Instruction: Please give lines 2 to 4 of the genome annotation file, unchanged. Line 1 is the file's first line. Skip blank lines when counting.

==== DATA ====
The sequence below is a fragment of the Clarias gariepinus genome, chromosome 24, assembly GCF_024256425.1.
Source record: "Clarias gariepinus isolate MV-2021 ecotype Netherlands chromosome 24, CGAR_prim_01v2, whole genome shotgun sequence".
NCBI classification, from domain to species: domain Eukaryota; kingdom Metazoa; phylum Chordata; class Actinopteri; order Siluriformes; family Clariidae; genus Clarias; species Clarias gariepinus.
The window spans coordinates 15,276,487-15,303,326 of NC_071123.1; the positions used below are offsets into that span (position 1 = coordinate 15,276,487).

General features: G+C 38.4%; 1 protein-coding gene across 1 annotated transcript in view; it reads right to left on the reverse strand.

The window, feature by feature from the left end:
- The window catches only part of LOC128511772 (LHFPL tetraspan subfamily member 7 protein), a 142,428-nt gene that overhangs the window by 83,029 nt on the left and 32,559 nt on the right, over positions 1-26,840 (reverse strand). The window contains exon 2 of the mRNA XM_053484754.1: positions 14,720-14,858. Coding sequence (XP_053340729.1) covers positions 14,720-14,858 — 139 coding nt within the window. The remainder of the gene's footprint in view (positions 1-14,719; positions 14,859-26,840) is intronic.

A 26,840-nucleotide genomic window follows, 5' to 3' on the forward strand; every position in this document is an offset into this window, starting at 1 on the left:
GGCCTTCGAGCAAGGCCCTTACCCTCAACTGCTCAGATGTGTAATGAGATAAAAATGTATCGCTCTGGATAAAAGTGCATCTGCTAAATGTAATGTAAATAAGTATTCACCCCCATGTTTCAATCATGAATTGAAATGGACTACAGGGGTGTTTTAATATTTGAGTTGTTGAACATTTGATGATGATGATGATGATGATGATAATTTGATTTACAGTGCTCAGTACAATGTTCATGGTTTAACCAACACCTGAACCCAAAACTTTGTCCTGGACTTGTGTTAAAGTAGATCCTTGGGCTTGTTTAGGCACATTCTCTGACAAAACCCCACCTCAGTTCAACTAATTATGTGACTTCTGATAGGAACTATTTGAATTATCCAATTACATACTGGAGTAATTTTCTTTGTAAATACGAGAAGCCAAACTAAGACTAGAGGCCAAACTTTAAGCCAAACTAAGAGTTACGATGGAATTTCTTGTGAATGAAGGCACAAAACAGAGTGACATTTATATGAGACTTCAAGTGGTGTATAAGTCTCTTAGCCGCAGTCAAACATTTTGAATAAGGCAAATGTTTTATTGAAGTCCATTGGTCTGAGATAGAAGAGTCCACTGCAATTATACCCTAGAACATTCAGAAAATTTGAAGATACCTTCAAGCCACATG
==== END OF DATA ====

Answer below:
Source record: "Clarias gariepinus isolate MV-2021 ecotype Netherlands chromosome 24, CGAR_prim_01v2, whole genome shotgun sequence".
NCBI classification, from domain to species: domain Eukaryota; kingdom Metazoa; phylum Chordata; class Actinopteri; order Siluriformes; family Clariidae; genus Clarias; species Clarias gariepinus.
The window spans coordinates 15,276,487-15,303,326 of NC_071123.1; the positions used below are offsets into that span (position 1 = coordinate 15,276,487).